Letter: AI in the right hands can end the scourge of fake news

Your article on generative AI had so many weaknesses that I thought it might have been written by, well, generative AI (The Big Read, January 26).

To pick on some points: yes it can produce misinformation, but that is because it is based on information available out there, much of it false; this is not a particular feature of AI. Anyone who uses a modicum of critical judgment when they read something would naturally apply the same judgment to AI-generated text.

Yes it can automate tasks and have an impact on jobs, but what technology hasn’t, from the loom to the electric motor to spreadsheets? It has no “real understanding” — whatever that means — but do people always have a real understanding of what they are talking about? It has no real memory outside of a single conversation, you say, but in fact it can be programmed to have infinite memory of conversations, which is not true of humans.

You advocate a “sense check” of text before it is released, which is what is routinely done for any academic paper (and I am sure for most FT columns) through peer and editor reviews. It can be misused by bad actors, but so can a kitchen knife, gunpowder, nuclear power or social media. And it can create fake content — wow, I am impressed you are discovering the concept of fake content.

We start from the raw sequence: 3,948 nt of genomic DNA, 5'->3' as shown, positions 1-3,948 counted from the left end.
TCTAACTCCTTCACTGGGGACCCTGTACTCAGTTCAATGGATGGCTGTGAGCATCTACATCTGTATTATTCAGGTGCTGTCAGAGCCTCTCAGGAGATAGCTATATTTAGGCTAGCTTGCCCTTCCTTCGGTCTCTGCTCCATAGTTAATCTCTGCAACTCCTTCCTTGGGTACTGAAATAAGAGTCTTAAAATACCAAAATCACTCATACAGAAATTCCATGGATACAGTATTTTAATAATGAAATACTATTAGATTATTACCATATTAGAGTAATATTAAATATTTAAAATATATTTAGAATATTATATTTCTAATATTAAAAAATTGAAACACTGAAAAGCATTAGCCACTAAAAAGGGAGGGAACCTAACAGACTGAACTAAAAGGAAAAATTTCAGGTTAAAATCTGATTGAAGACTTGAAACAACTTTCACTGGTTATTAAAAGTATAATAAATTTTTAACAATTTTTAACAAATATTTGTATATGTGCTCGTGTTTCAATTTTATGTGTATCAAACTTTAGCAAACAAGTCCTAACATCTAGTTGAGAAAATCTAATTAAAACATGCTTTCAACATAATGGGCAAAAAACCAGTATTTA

AI has been around a long time. I remember conversing with an AI “doctor” in the early 1980s at my university. The experience was poor, but we knew what the scientists were developing. What has changed since is primarily a dramatic increase of online information (and misinformation), and an exponential increase of computing power. Today’s tools are finally getting good at combining large amounts of information and writing syntheses with frankly better grammar and spelling and more cogent structures than the average population’s, and will some day, probably in the not so distant future, generate original ideas as well.

I am betting on AI in good hands to actually help weed out misinformation using proven facts, rather than making things worse, because in some ways it will be, well, more “intelligent”, whatever that means, than us.

Jem Eskenazi
London N3, UK

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